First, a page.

cti,” ibid. 1630, 4to. He is extremely violent against all innovators, whose name he abominates, and under which name he includes the authors of the reformation. Eusebius
, a Greek ecclesiastic of the isle of
Corfou, went to study at Rome, but Clement VIII. sent
him to Russia to settle some disputes about religion. On
his return, he was so fortunate as to attach himself to cardinal Bovghese, a nephew of the pope, who found him
worthy of his patronage and esteem. Of his writings we
find: 1. “
De concordia ecclesiee occidentals et orientalis, in septem sacrauientorum adminjstratione,” printed
at Paris, in
Utrum detur purgatorium?”
De purgatorio igne,” ibid.
Opuscula de processione spiritds sancti,” ibid.
, or rather Bischop, under which name, perhaps, he should bave been classed, was a celebrated
, or rather Bischop, under which name, perhaps, he should bave been classed, was a celebrated printer at Basil. He was born at Weissembourg in Alsace, about the end of the fifteenth century. His acquaintance with Greek and Latin gave him very superior advantages when he began the business of printing. The famous Frobenius bestowed his daughter on him in marriage, and on his death, in 1527, Bischop went into partnership with his son Jerome. Among other spirited undertakings of this firm was an edition of the Greek fathers, which they commenced with the works of St. Basil. All writers on the subject of printing bestow high praise on the talents of Bischop, who was also much respected b/ the learned of his time. The works which came from his press were in general remarkable for correctness, neatness of type, and beauty of paper, qualities seldom to be met with together. Erasmus had so much regard for him as to leave him and his partners executors of his will. Bischop died Sept. 27, 1563, leaving a son of the same name and profession, who died two years after, in the flower of youth. They were a protestant family, and had fled from France during the persecutions.
, sieur de Chambrai, under which name he is classed in some biographical works, was a learned
, sieur de Chambrai, under which
name he is classed in some biographical works, was a
learned architect of the seventeenth century, and a native
of Chambrai. He was connected by relationship, as well
as love of the art, with Sublet des Noyers, secretary of
state and superintend ant of the buildings under Louis XIII.
About 1640, Freart was sent, with one of his brothers, to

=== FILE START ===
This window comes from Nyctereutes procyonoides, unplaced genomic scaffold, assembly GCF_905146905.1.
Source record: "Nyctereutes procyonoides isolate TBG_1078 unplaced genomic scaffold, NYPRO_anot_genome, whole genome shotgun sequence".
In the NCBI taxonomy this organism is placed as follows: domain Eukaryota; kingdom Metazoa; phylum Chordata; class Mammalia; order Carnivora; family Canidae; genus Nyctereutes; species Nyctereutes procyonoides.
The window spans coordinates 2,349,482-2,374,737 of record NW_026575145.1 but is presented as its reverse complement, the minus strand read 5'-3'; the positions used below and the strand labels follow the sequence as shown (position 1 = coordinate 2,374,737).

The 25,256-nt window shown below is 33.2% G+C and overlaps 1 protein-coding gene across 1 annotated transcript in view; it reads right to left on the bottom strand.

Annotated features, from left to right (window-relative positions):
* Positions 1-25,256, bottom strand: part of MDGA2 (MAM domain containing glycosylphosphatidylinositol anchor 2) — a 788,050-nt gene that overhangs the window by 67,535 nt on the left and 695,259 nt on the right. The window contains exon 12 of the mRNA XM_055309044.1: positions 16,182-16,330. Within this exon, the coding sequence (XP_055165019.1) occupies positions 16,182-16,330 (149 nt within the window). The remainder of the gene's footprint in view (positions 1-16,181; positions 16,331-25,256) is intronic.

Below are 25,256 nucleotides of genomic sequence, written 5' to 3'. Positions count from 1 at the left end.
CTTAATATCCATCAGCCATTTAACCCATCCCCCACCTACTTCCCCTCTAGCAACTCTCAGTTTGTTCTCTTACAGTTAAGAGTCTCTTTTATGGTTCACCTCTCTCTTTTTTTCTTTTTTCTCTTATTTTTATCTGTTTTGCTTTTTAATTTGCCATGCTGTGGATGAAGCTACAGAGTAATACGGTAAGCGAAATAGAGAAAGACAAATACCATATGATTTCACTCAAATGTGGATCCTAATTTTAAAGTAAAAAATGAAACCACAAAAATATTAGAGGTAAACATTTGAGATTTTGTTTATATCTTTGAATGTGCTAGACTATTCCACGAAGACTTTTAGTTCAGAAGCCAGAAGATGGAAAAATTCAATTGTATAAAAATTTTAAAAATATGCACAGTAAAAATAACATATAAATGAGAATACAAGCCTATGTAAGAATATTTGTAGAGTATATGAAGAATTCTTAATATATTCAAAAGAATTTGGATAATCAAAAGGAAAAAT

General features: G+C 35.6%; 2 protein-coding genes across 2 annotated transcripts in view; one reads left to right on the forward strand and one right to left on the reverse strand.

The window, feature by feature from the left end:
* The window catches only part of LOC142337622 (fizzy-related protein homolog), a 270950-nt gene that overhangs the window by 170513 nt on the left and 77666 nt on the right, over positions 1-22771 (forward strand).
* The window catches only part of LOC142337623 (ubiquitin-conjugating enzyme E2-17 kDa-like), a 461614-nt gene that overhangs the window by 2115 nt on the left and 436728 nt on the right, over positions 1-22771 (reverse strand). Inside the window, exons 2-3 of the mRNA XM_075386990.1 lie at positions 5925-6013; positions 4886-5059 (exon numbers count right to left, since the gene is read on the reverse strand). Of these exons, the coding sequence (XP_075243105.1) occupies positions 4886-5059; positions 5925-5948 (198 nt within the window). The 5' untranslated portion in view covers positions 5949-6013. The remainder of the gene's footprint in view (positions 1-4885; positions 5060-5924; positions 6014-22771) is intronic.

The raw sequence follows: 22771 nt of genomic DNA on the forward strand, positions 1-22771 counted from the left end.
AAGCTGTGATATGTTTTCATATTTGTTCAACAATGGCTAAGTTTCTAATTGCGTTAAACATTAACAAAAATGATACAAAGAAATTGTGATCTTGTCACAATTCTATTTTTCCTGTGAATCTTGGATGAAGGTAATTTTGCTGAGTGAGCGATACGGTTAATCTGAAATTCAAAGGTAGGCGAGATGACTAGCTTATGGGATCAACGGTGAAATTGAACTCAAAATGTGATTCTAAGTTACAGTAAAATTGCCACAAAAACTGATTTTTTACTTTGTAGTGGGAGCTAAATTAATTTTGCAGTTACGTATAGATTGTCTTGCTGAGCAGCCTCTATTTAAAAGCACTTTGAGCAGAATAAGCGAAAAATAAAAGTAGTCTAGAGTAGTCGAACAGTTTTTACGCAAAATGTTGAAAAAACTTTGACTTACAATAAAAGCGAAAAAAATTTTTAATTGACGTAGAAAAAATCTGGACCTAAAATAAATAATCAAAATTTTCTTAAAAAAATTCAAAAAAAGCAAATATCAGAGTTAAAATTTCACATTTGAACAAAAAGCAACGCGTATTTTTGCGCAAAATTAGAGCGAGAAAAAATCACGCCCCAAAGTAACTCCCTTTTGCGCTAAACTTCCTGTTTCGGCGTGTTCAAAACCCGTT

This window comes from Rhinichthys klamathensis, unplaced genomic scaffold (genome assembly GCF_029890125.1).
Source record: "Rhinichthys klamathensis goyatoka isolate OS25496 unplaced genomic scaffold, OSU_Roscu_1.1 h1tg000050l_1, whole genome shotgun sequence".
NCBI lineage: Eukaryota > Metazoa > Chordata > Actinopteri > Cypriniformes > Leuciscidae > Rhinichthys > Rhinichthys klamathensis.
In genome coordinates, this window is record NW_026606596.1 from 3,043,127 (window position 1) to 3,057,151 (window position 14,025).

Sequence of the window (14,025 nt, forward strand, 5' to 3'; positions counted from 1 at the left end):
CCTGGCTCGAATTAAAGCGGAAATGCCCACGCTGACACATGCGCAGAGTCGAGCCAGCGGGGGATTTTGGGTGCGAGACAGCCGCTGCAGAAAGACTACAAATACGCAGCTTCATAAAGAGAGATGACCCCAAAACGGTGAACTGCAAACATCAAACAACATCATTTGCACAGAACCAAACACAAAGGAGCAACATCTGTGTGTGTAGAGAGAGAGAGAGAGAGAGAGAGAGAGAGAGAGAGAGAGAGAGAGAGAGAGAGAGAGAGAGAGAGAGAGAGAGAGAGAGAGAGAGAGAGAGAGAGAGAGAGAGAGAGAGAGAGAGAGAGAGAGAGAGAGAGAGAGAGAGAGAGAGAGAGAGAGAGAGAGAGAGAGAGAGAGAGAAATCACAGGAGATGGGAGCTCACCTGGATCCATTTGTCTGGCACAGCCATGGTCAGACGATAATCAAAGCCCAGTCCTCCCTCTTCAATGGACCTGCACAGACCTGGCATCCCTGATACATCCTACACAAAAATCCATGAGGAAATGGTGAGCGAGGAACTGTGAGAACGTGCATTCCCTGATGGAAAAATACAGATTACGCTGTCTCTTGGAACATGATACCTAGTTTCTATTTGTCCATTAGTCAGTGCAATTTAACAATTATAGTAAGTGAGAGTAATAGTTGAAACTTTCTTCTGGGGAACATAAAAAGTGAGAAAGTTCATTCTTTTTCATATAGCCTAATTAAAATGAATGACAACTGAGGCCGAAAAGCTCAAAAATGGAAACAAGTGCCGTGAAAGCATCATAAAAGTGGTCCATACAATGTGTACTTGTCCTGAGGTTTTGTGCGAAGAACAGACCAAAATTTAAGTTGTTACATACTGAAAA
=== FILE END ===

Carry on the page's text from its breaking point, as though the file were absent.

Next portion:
Italy, on an important mission to the pope, and he was
also ordered to collect antiquities, &c. and engage the
ablest artists to reside in France. Among the latter he
brought Poussin to Paris. Freart died in iv76. He published a French translation of Da Vinci on painting, Paris,
1651, fol. and another of Palladia’s Architecture, Paris,
1650. Of this a fine edition was printed by Nicolas du
Bois at the Hague in 1726, with engravings by Piea*t, but
he has strangely divided the translator into two persons,
asserting that Freart published one edition of Palladio, and
the sieur de Chambrai another. But the work by which
Freart is best known is his “
Parallele de l'architecture
antique avec la rooderne,” Paris,
don, Nov. 1688, is signed S.W. A., which the French writers have interpreted Samuel Wharton, Anglus, under which name the book occurs in Haller’s “Bibliotheca Botanica,”
Botany was ever the prominent pursuit of Sherard in
all his journeys. He cultivated the friendship and correspondence of the most able men on the continent, such as
Boerhaave, Hermann, Tournefort, Vaillant, Micheli, *&c.
He is universally believed to have been the author of a
12mo volume, entitled “
Schola Botanica,” published at
Bibliotheca Botanica,” v. I.
Paradisus Batavus,” to examine his herbarium, and to compose a Prodromus of that
work, which is subjoined to the little volume now under
our consideration. All this can apply to Sherard only, who
became the editor of Hermann’s book itself, and who in Hs
preface, dated from Geneva in 1697, appears under his
own name, and speaks of himself as having long enjoyed
the friendship and the communications of that eminer>t
man, whose judgment and talents he justly commemorates,
and of whose various literary performances, as well as of his
botanical principles, he gives an account. Dr. Pulteney
cpnceives this preface to have been written during a third
tour of its author to the continent; but we presume him to
have then been with the young lord Rowland, and consequently on his second tour only.